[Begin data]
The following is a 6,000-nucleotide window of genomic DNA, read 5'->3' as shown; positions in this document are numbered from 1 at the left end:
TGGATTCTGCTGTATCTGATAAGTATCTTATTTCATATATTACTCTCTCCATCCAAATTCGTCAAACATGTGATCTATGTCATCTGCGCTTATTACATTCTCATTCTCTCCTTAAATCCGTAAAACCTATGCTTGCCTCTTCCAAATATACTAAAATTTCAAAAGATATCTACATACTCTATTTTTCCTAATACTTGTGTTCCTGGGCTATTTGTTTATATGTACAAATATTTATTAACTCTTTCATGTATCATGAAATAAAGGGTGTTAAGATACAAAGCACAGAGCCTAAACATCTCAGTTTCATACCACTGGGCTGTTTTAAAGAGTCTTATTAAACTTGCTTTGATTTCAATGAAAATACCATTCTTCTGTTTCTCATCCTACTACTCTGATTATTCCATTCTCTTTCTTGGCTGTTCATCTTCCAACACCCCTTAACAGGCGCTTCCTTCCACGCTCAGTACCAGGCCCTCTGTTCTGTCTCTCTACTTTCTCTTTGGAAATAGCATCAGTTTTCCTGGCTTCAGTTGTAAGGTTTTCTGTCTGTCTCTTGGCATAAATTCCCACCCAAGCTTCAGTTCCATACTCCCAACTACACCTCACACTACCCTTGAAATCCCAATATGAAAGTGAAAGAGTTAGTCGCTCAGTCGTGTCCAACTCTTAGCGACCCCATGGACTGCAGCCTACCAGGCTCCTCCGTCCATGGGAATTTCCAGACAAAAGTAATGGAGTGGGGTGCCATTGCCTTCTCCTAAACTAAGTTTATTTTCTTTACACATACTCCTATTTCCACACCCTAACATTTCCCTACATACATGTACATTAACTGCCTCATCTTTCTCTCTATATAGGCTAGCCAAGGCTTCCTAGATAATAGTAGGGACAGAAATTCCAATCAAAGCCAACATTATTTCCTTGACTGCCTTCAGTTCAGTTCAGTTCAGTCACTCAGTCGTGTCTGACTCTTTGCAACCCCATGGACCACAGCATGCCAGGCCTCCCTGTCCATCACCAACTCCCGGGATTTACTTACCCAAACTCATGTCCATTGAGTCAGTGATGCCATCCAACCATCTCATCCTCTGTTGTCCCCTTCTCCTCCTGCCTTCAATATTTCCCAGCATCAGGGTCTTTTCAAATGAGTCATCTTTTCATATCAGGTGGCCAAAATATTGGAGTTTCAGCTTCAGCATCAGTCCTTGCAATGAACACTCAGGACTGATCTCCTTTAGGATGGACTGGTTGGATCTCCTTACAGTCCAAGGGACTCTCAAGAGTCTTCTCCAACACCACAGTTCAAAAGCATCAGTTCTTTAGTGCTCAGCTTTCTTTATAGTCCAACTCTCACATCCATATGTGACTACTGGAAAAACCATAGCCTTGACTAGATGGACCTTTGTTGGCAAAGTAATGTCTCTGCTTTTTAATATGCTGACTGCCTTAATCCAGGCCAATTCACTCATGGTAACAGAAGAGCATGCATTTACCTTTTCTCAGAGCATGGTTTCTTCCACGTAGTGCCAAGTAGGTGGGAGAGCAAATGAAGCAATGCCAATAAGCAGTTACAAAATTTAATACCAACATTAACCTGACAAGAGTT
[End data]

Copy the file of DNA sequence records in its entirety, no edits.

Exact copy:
The following is a 6,000-nucleotide window of genomic DNA, read 5'->3' as shown; positions in this document are numbered from 1 at the left end:
TGGATTCTGCTGTATCTGATAAGTATCTTATTTCATATATTACTCTCTCCATCCAAATTCGTCAAACATGTGATCTATGTCATCTGCGCTTATTACATTCTCATTCTCTCCTTAAATCCGTAAAACCTATGCTTGCCTCTTCCAAATATACTAAAATTTCAAAAGATATCTACATACTCTATTTTTCCTAATACTTGTGTTCCTGGGCTATTTGTTTATATGTACAAATATTTATTAACTCTTTCATGTATCATGAAATAAAGGGTGTTAAGATACAAAGCACAGAGCCTAAACATCTCAGTTTCATACCACTGGGCTGTTTTAAAGAGTCTTATTAAACTTGCTTTGATTTCAATGAAAATACCATTCTTCTGTTTCTCATCCTACTACTCTGATTATTCCATTCTCTTTCTTGGCTGTTCATCTTCCAACACCCCTTAACAGGCGCTTCCTTCCACGCTCAGTACCAGGCCCTCTGTTCTGTCTCTCTACTTTCTCTTTGGAAATAGCATCAGTTTTCCTGGCTTCAGTTGTAAGGTTTTCTGTCTGTCTCTTGGCATAAATTCCCACCCAAGCTTCAGTTCCATACTCCCAACTACACCTCACACTACCCTTGAAATCCCAATATGAAAGTGAAAGAGTTAGTCGCTCAGTCGTGTCCAACTCTTAGCGACCCCATGGACTGCAGCCTACCAGGCTCCTCCGTCCATGGGAATTTCCAGACAAAAGTAATGGAGTGGGGTGCCATTGCCTTCTCCTAAACTAAGTTTATTTTCTTTACACATACTCCTATTTCCACACCCTAACATTTCCCTACATACATGTACATTAACTGCCTCATCTTTCTCTCTATATAGGCTAGCCAAGGCTTCCTAGATAATAGTAGGGACAGAAATTCCAATCAAAGCCAACATTATTTCCTTGACTGCCTTCAGTTCAGTTCAGTTCAGTCACTCAGTCGTGTCTGACTCTTTGCAACCCCATGGACCACAGCATGCCAGGCCTCCCTGTCCATCACCAACTCCCGGGATTTACTTACCCAAACTCATGTCCATTGAGTCAGTGATGCCATCCAACCATCTCATCCTCTGTTGTCCCCTTCTCCTCCTGCCTTCAATATTTCCCAGCATCAGGGTCTTTTCAAATGAGTCATCTTTTCATATCAGGTGGCCAAAATATTGGAGTTTCAGCTTCAGCATCAGTCCTTGCAATGAACACTCAGGACTGATCTCCTTTAGGATGGACTGGTTGGATCTCCTTACAGTCCAAGGGACTCTCAAGAGTCTTCTCCAACACCACAGTTCAAAAGCATCAGTTCTTTAGTGCTCAGCTTTCTTTATAGTCCAACTCTCACATCCATATGTGACTACTGGAAAAACCATAGCCTTGACTAGATGGACCTTTGTTGGCAAAGTAATGTCTCTGCTTTTTAATATGCTGACTGCCTTAATCCAGGCCAATTCACTCATGGTAACAGAAGAGCATGCATTTACCTTTTCTCAGAGCATGGTTTCTTCCACGTAGTGCCAAGTAGGTGGGAGAGCAAATGAAGCAATGCCAATAAGCAGTTACAAAATTTAATACCAACATTAACCTGACAAGAGTT